I know there is another topic with the exact same title (Debian Squeeze with RAID 10), which didn't help though.

Just to make it clear, I'm kinda new to Linux, especially Debian, and all the RAID stuff (read enough to know that RAID 10 is the way to go in my case). I know my way around with UNIX, if that's of any help.

I want to set up a file and print server at my office. Planning to run Debian Squeeze, since it's supposed to be the only stable release with RAID 10 support. Is that right? I have 4 drives (2TB each) and want to have it in a nested array (RAID 10).

How do I have to partition my drives? How big does the boot partition have to be? Is 1GB big enough? How do I go about installing the RAID system? I read something about BTRFS?

I will have to run 2 other operating systems WITHIN Debian, as virtual machines, since some of my printers only have drivers for Windows 2000 and Windows XP.

What exactly goes into the boot partition? Only the booting part of linux or all the applications as well, thus, do I need to consider the size because of the two virtual machines?

I would really appreciate any following reading regarding installing Squeeze with RAID10.

If there are any additional information you guys need concerning my setup, please don't hesitate.

Cheers, Martin

EDIT: I almost forgot. Can I install Debian as usual and set up the raid system later on? With mdadm and lvm?


Can I install Debian as usual and set up the raid system later on?

You can, but you cannot turn a simple volume into a RAID10. You can only convert a running system to a RAID1.

Given that you have four drives that are 2TB, I think you might want to consider getting another small drive, or perhaps a USB disk. Then use the 5th device as your /boot partition.

If you don't want to add another device, then you probably need to create a 1GB partition for boot at the start of one ideally 2 of your drives. Use that 1GB partition for /boot. If you choose to have two, then setup a RAID1 over those 2 so your /boot will be protected against a drive failure.

After that create a partition on every other drives, and then create your RAID10 using those partitions.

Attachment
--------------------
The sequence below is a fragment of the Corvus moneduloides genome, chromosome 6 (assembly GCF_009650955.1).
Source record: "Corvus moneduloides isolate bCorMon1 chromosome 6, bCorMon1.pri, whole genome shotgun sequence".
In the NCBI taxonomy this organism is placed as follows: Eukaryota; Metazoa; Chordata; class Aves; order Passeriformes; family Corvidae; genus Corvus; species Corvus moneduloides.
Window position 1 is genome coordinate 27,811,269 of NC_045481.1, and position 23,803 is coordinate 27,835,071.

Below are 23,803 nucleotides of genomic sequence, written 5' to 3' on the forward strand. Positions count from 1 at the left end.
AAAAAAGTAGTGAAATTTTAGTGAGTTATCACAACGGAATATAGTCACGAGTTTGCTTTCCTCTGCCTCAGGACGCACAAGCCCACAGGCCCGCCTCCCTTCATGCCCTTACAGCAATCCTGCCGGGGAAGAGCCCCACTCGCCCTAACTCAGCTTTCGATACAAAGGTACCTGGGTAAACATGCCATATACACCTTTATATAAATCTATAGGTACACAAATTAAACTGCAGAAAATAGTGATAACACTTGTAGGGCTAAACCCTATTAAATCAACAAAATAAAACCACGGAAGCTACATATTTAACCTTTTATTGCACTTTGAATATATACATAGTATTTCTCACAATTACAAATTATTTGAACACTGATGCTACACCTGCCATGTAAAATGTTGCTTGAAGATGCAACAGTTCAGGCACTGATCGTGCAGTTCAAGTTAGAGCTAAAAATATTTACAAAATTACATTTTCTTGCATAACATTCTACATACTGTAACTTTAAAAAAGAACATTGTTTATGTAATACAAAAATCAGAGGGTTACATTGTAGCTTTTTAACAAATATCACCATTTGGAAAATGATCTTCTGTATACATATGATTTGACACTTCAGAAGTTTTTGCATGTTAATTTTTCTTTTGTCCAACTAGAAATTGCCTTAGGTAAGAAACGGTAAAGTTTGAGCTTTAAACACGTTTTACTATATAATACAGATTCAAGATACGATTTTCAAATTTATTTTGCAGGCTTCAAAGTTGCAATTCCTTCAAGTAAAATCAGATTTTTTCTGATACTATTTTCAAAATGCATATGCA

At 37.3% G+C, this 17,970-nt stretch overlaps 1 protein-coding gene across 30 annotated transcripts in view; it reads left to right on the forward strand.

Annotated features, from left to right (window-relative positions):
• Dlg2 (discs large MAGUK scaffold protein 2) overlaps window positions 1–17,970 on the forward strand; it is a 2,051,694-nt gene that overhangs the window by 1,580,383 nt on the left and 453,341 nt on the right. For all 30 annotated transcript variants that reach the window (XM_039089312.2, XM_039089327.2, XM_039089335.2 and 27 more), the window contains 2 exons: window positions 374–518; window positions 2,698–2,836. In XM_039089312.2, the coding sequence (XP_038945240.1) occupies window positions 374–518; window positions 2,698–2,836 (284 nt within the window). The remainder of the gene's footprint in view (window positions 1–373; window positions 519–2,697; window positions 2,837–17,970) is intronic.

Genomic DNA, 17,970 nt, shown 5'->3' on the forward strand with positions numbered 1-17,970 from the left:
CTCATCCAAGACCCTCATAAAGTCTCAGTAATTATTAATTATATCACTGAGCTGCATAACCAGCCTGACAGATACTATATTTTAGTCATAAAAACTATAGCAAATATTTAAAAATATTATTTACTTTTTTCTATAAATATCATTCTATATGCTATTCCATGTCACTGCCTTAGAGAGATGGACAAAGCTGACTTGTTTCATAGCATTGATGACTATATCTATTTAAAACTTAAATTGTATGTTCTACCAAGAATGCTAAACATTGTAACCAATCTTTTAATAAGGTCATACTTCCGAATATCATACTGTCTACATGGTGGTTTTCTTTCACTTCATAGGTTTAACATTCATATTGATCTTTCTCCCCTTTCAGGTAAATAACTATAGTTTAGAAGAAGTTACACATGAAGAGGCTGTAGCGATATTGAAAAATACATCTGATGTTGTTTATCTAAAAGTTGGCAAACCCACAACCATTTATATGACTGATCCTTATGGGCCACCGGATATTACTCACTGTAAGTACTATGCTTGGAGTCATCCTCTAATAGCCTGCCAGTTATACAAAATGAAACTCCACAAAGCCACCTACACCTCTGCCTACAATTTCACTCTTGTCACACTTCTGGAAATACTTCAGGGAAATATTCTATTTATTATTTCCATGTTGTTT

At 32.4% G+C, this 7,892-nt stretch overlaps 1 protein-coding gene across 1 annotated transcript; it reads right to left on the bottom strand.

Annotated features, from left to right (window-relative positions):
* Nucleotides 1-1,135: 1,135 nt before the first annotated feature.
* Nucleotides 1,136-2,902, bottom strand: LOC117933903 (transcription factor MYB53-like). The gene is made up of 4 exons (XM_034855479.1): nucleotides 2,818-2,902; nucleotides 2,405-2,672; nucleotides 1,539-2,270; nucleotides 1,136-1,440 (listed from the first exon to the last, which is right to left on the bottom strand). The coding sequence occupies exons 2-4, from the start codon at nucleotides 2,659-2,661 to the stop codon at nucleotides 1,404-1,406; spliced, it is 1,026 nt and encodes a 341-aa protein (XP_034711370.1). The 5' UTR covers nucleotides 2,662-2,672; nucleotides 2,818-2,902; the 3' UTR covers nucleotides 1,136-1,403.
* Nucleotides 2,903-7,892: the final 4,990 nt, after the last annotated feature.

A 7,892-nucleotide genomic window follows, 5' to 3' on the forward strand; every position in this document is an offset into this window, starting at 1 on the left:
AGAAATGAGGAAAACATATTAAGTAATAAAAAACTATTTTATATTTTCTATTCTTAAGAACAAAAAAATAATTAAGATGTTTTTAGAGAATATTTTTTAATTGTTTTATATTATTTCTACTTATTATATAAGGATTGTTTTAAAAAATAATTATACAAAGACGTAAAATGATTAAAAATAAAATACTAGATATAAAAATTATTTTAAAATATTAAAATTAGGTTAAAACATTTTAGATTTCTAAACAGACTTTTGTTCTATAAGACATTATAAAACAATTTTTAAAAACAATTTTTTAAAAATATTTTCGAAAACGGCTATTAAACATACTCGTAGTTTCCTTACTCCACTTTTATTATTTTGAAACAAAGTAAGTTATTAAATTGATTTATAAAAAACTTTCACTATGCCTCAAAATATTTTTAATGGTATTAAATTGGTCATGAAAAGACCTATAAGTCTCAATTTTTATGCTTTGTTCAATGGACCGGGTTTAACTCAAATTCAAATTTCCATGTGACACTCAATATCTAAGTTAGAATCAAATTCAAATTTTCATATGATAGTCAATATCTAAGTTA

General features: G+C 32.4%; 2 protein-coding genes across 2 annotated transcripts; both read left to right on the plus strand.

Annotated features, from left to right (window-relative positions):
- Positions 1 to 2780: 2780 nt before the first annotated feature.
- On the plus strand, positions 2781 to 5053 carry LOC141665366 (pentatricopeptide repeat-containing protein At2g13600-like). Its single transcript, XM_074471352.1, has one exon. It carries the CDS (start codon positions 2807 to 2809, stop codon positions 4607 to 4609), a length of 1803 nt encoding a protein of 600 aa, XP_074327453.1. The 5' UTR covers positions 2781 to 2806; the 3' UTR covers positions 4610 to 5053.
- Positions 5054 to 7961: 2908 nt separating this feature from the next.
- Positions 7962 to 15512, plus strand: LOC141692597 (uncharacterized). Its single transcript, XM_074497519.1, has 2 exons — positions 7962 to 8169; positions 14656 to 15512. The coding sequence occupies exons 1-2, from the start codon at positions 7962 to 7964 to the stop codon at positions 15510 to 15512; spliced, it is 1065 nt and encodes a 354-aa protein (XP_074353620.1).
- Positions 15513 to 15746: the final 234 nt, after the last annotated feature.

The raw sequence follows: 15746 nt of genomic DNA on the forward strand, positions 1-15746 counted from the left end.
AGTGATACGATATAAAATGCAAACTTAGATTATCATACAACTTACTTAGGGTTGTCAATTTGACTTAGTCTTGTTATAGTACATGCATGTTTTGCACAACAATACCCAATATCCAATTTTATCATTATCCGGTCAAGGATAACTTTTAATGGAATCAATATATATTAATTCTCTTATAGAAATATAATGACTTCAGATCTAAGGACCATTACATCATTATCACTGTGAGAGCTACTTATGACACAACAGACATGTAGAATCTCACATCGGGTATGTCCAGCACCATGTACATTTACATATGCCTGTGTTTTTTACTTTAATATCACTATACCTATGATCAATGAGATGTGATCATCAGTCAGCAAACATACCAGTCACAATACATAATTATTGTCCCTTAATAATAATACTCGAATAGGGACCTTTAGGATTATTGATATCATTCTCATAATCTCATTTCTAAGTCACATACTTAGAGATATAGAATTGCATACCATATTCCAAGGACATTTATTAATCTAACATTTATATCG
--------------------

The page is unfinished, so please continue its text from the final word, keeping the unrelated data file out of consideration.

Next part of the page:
Then you should probably put LVM on top of your RAID10 volumes. Under LVM create logical volumes as needed, and only allocate space that you are actually certain you need. It is easy to add more free space to a filesystem later when using LVM, so it is a very good idea to not allocate any space you do not need. This will give you the most flexibility in the future.

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  • Thanks for the reply. Couple questions, just to make sure I understood you right. – Martin Oct 10 '11 at 19:17
  • Ups, here comes the rest: First I install Debian. When it comes to the part where I have to partition my drives, I set two partitions for 2 of my 4 drives. So two drives will have 2 partitions, each with 1GB and 1,999TB partitions. The 1GB partitions will have RAID1, the other 2 will have RAID10. The other 2 drives will just have one partition with RAID10 over it. After Debian was isntalled, I'll install LVM (probably using this guide: howtoforge.com/linux_lvm) and start to set up my other 2 drives. Did I get it right? – Martin Oct 10 '11 at 19:28
  • You need to do the LVM setup during the install. It is fairly obvious how to do this in the standard Debian installer. wiki.debian.org/DebianInstaller/… – Zoredache Oct 10 '11 at 19:57
  • Alright, thanks a lot. Then I'll just give it a shot tomorrow. Am I right in my assumption that after installation I do not need to worry about the software RAID and that it is doing everything on its own? – Martin Oct 10 '11 at 20:17
  • Oh, I almost forgot. Which filesystem should I use, if I want to have write and read access from Windows user using Samba? – Martin Oct 10 '11 at 22:14

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